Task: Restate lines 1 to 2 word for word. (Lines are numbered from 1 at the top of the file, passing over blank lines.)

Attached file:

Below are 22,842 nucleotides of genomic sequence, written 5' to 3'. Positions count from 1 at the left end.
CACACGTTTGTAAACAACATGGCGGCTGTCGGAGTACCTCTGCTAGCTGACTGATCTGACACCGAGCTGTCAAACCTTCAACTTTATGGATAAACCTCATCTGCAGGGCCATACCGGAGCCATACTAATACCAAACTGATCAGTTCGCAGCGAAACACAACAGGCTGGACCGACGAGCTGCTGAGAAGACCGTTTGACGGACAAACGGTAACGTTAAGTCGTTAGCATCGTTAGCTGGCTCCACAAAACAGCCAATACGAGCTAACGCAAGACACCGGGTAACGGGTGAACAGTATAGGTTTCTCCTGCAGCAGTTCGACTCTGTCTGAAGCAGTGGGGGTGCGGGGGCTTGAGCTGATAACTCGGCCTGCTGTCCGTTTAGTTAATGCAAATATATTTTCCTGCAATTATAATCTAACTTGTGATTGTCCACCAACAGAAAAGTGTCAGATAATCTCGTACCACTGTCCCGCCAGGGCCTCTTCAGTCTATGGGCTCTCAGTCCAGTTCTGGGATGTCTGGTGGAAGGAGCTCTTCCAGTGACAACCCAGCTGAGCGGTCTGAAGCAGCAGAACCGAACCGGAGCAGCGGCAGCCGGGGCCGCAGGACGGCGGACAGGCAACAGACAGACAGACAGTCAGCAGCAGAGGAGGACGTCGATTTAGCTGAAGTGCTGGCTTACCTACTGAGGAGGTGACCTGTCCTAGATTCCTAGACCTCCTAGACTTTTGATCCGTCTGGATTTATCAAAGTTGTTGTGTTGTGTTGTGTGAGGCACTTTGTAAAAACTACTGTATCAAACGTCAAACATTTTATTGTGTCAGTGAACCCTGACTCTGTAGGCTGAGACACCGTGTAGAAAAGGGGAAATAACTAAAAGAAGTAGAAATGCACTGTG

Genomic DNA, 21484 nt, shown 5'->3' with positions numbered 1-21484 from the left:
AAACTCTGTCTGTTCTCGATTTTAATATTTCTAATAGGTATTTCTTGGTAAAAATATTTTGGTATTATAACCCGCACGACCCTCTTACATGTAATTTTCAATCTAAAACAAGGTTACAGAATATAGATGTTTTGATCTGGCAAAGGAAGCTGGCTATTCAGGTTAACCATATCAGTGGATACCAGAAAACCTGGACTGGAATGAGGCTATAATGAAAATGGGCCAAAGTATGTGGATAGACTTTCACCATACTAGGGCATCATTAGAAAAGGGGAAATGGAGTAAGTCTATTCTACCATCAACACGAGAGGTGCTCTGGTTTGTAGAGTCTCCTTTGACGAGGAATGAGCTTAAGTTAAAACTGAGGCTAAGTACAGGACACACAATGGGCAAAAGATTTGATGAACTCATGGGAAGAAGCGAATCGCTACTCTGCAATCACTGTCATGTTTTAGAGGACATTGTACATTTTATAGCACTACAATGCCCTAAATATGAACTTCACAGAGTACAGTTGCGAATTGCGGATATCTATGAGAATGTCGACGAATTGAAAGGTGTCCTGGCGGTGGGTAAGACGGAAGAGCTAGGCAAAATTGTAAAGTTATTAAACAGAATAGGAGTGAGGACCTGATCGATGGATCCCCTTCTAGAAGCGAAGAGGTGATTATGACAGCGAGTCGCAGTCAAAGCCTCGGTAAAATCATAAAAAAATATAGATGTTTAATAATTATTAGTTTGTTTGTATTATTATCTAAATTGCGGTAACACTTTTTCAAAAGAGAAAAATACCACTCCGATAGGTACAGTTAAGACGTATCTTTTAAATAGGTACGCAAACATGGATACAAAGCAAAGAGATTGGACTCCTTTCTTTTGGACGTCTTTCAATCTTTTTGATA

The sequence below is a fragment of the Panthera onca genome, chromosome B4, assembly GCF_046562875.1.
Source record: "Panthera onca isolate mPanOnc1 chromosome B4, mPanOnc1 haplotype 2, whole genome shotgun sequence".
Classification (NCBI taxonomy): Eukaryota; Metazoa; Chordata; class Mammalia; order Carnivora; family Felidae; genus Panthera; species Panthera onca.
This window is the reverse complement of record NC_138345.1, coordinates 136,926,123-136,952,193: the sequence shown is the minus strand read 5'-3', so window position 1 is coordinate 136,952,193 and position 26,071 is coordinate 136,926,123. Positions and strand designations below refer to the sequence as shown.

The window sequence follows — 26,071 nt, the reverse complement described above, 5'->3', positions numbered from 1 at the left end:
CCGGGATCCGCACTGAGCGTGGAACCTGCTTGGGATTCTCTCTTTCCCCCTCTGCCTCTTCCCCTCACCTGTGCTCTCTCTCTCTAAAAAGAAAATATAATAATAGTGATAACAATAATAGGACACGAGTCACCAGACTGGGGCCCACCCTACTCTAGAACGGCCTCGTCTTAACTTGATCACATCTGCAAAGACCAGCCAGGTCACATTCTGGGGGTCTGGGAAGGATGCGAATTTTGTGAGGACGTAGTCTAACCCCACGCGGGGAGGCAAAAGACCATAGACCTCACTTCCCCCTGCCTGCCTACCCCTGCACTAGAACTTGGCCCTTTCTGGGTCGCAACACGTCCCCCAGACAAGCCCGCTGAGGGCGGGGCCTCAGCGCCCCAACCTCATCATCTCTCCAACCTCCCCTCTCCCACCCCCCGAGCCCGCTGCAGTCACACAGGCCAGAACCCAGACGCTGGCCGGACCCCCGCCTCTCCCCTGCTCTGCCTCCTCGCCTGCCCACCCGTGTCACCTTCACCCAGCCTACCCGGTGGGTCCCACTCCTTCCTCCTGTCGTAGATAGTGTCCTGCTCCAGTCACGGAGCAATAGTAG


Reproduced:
Below are 22,842 nucleotides of genomic sequence, written 5' to 3'. Positions count from 1 at the left end.
CACACGTTTGTAAACAACATGGCGGCTGTCGGAGTACCTCTGCTAGCTGACTGATCTGACACCGAGCTGTCAAACCTTCAACTTTATGGATAAACCTCATCTGCAGGGCCATACCGGAGCCATACTAATACCAAACTGATCAGTTCGCAGCGAAACACAACAGGCTGGACCGACGAGCTGCTGAGAAGACCGTTTGACGGACAAACGGTAACGTTAAGTCGTTAGCATCGTTAGCTGGCTCCACAAAACAGCCAATACGAGCTAACGCAAGACACCGGGTAACGGGTGAACAGTATAGGTTTCTCCTGCAGCAGTTCGACTCTGTCTGAAGCAGTGGGGGTGCGGGGGCTTGAGCTGATAACTCGGCCTGCTGTCCGTTTAGTTAATGCAAATATATTTTCCTGCAATTATAATCTAACTTGTGATTGTCCACCAACAGAAAAGTGTCAGATAATCTCGTACCACTGTCCCGCCAGGGCCTCTTCAGTCTATGGGCTCTCAGTCCAGTTCTGGGATGTCTGGTGGAAGGAGCTCTTCCAGTGACAACCCAGCTGAGCGGTCTGAAGCAGCAGAACCGAACCGGAGCAGCGGCAGCCGGGGCCGCAGGACGGCGGACAGGCAACAGACAGACAGACAGTCAGCAGCAGAGGAGGACGTCGATTTAGCTGAAGTGCTGGCTTACCTACTGAGGAGGTGACCTGTCCTAGATTCCTAGACCTCCTAGACTTTTGATCCGTCTGGATTTATCAAAGTTGTTGTGTTGTGTTGTGTGAGGCACTTTGTAAAAACTACTGTATCAAACGTCAAACATTTTATTGTGTCAGTGAACCCTGACTCTGTAGGCTGAGACACCGTGTAGAAAAGGGGAAATAACTAAAAGAAGTAGAAATGCACTGTG